Let’s start with an inexplicable detail from True Memoirs of an International Assassin: the titular novel is published as an e-book but only ever shown printed out. That’s the kind of sense and thoughtfulness you can expect from this Kevin James/Netflix production.
So – novelist pens action-hero story which gets misconstrued as truth, hilarious misadventure ensues. Well, not quite. Although the film has fun with the writing process, particularly at the start, including rewinds, pauses for thought and so on, the whole conceit quickly turns stale. The idea is good for a short or episodic format, but thinly stretched here.
When the author’s life imitates his literature, the film becomes boring – the audience has literally seen it before. Even if you don’t count the countless preexisting films of variable quality which True Memoirs apes, viewers are treated to watching matching scenes play out at least twice within the 90-minute running time.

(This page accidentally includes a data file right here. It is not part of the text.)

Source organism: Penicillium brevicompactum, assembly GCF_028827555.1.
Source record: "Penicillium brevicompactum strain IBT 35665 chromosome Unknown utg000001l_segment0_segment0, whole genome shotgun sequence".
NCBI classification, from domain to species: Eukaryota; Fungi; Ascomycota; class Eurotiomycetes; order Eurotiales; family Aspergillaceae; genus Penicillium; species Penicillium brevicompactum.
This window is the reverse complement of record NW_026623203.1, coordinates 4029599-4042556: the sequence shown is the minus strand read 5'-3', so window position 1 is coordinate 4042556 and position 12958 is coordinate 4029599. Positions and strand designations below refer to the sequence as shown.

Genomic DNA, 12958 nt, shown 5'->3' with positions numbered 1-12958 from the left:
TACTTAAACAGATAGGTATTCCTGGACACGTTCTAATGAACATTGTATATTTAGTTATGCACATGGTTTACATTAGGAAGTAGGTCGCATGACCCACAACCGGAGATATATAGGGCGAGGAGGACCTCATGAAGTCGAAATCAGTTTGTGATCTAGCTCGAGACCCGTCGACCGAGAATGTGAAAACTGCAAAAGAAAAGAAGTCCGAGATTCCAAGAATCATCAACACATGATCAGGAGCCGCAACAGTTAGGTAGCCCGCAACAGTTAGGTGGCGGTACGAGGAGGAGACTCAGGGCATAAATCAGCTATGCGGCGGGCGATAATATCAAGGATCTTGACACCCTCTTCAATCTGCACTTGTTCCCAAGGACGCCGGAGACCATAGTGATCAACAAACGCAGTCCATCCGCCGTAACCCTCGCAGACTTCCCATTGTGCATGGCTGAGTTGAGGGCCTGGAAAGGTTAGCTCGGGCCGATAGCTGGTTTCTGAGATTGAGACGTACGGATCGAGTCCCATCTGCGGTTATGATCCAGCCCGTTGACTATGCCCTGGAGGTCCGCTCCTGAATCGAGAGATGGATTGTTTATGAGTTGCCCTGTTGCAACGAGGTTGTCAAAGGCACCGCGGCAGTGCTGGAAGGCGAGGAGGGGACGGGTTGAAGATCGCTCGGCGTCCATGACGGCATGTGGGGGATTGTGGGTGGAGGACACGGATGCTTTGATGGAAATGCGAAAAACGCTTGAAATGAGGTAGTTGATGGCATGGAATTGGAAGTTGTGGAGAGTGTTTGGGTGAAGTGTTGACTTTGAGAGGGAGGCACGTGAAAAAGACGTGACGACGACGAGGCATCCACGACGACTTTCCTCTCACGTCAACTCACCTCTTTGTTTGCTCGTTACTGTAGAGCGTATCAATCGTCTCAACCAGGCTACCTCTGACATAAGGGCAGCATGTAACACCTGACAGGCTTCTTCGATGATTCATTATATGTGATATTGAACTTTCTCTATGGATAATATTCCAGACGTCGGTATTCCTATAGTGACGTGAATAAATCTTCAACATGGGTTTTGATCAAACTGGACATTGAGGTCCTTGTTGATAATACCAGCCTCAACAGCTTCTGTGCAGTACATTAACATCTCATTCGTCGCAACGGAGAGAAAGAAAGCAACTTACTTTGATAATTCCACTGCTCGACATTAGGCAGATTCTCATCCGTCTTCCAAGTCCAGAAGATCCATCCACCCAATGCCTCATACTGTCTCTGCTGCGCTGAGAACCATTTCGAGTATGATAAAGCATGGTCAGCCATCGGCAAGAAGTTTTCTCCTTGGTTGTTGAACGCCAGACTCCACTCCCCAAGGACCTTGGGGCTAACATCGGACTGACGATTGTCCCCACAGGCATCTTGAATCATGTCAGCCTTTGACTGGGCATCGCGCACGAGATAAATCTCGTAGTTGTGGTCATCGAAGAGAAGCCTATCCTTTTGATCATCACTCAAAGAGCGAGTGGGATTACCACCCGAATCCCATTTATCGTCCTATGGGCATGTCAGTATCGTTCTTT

Despite following such a well-trodden path, the film still manages to get lost. You know a film is truly stuck when its attempts to be meta by criticising its own cliche come across as even more cliched than the hoary tropes this “creative writer” churns out.
Kevin James is, however, better than expected. This may perhaps be because he is surrounded by overacting imbeciles and half-formed clones from other films. Pulled off with more paunch than panache, his out-of-depth average Joe is the mediocre best while the rest is a mess.
There was no need to make this film (especially considering Adam Sandler’s latest Netflix release), and there’s no need to see it either. It might be Kevin James’ most watchable recent film, but that doesn’t make it worth watching. Give this hitman a miss, man.
CAST: Kevin James, Maurice Compte, Andy Garcia, Kim Coates
DIRECTOR: Jeff Wadlow
WRITER: Jeff Morris
SYNOPSIS: After a publisher changes a writer’s debut novel about a deadly assassin from fiction to nonfiction, the author finds himself thrust into the world of his lead character, and must take on the role of his character for his own survival.